Well, B. is all moved in. We have a lovely lamplit bedroom, with our bed in the middle, all adult-style, flanked by two night tables each with their own Japanese lamp. (I'll not say more to preserve our privacy.) There are many posessions to be shelved or put in drawers, and some furnature still be be arranged, but our home, which is still Woody's home as well, is taking shape.
My reading of Frost continues. Today, I'm obsessed with "To Earthward". I've spent my spare thoughts today enjoying the density of the turn in the middle of the poem, especially the packed first line of the fifth stanza:
Now no joy but lacks salt,
That is not dashed with pain
And weariness and fault
That first line is hard in the most satisfying way. Frost has the ability to use odd grammar and a kind of coloquialism that is really his own invention to say a lot in a very short space, and to slap his signature on a bit of language like no one else can. And then there is the lovely strangeness of the concluding metaphor, an observation of a commonplace thing that is almost always unnoticed (another Frost signature move), that sensation of leaning on the ground, of the body's own weight weighing on itself:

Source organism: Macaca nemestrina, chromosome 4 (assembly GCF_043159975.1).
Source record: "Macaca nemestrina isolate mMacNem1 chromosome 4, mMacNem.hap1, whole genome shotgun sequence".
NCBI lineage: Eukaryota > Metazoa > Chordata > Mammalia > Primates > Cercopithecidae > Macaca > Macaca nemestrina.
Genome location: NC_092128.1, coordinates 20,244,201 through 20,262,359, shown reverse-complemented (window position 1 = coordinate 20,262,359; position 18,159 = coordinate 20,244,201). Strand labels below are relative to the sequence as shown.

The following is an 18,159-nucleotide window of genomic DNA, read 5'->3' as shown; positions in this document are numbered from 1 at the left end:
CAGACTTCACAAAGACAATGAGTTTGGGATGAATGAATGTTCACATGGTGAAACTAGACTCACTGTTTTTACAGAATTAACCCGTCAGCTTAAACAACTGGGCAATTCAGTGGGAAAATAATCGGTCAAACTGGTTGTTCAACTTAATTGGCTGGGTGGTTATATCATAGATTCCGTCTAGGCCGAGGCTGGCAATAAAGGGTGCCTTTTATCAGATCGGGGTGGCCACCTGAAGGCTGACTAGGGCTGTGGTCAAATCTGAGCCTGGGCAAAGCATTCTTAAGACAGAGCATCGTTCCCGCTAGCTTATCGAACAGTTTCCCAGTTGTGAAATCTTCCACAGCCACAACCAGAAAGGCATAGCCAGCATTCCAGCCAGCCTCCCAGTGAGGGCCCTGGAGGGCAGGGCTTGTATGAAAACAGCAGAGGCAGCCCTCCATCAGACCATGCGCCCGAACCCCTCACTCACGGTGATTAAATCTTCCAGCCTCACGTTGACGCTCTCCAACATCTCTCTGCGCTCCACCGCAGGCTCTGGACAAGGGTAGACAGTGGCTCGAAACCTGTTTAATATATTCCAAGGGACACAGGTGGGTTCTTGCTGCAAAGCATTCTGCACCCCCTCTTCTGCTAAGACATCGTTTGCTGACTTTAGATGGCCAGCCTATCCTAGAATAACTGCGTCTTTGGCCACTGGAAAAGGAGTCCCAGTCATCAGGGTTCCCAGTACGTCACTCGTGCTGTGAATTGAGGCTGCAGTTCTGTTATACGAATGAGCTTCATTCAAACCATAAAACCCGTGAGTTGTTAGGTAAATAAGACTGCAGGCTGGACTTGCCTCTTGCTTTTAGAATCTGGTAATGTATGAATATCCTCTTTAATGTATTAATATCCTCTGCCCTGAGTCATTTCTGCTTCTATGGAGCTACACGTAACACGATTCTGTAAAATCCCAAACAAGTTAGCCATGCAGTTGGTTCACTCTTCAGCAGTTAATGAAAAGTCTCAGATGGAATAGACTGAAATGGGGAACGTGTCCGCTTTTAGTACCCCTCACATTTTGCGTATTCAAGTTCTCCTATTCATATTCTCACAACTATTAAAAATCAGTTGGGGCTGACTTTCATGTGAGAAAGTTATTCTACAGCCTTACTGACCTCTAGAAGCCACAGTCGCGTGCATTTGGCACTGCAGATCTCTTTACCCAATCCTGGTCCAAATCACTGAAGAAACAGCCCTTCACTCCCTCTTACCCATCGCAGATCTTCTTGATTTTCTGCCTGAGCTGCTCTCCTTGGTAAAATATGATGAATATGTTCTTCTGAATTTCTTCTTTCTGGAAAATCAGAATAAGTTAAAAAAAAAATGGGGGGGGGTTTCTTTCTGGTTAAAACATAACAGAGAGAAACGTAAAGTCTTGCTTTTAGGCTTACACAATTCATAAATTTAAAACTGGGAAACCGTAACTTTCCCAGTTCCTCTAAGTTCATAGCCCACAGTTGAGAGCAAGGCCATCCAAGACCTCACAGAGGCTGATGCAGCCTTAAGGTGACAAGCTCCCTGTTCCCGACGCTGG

When stiff and sore and scarred
I take away my hand
From leaning on it hard
In grass and sand,
The hurt is not enough:
I long for weight and strength
To feel the earth as rough
To all my length.
This poem also reminds me of Frost's range--this first person lyric is so unlike the dramatic poems and short lyrics in distinct voices, like "Stopping by Woods..." As I felt when I first began to read Stevens seriously, I have the sense that I'm in the midst of discovering one of my own major poets, to whom I will return throughout my life.
Rereading William Bronk, who was important to me when I was first writing seriously in college, as well. Anyone else read Bronk?